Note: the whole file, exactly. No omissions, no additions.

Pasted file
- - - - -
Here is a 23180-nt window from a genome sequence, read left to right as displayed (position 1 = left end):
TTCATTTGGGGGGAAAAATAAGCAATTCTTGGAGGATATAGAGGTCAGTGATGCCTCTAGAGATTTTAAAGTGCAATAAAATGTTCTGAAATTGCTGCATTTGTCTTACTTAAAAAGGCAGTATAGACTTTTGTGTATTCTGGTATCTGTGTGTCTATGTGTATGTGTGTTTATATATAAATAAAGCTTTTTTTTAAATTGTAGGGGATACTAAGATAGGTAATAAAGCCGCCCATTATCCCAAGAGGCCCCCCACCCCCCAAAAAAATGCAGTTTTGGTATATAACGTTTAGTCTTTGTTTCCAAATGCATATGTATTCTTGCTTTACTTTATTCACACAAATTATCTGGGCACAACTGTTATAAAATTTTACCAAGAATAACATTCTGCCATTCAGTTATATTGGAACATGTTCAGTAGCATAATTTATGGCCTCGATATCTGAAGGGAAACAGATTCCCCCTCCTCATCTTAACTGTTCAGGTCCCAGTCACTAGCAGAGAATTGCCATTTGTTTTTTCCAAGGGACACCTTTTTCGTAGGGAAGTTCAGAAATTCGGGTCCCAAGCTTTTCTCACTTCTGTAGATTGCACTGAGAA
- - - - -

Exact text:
Here is a 23180-nt window from a genome sequence, read left to right as displayed (position 1 = left end):
TTCATTTGGGGGGAAAAATAAGCAATTCTTGGAGGATATAGAGGTCAGTGATGCCTCTAGAGATTTTAAAGTGCAATAAAATGTTCTGAAATTGCTGCATTTGTCTTACTTAAAAAGGCAGTATAGACTTTTGTGTATTCTGGTATCTGTGTGTCTATGTGTATGTGTGTTTATATATAAATAAAGCTTTTTTTTAAATTGTAGGGGATACTAAGATAGGTAATAAAGCCGCCCATTATCCCAAGAGGCCCCCCACCCCCCAAAAAAATGCAGTTTTGGTATATAACGTTTAGTCTTTGTTTCCAAATGCATATGTATTCTTGCTTTACTTTATTCACACAAATTATCTGGGCACAACTGTTATAAAATTTTACCAAGAATAACATTCTGCCATTCAGTTATATTGGAACATGTTCAGTAGCATAATTTATGGCCTCGATATCTGAAGGGAAACAGATTCCCCCTCCTCATCTTAACTGTTCAGGTCCCAGTCACTAGCAGAGAATTGCCATTTGTTTTTTCCAAGGGACACCTTTTTCGTAGGGAAGTTCAGAAATTCGGGTCCCAAGCTTTTCTCACTTCTGTAGATTGCACTGAGAA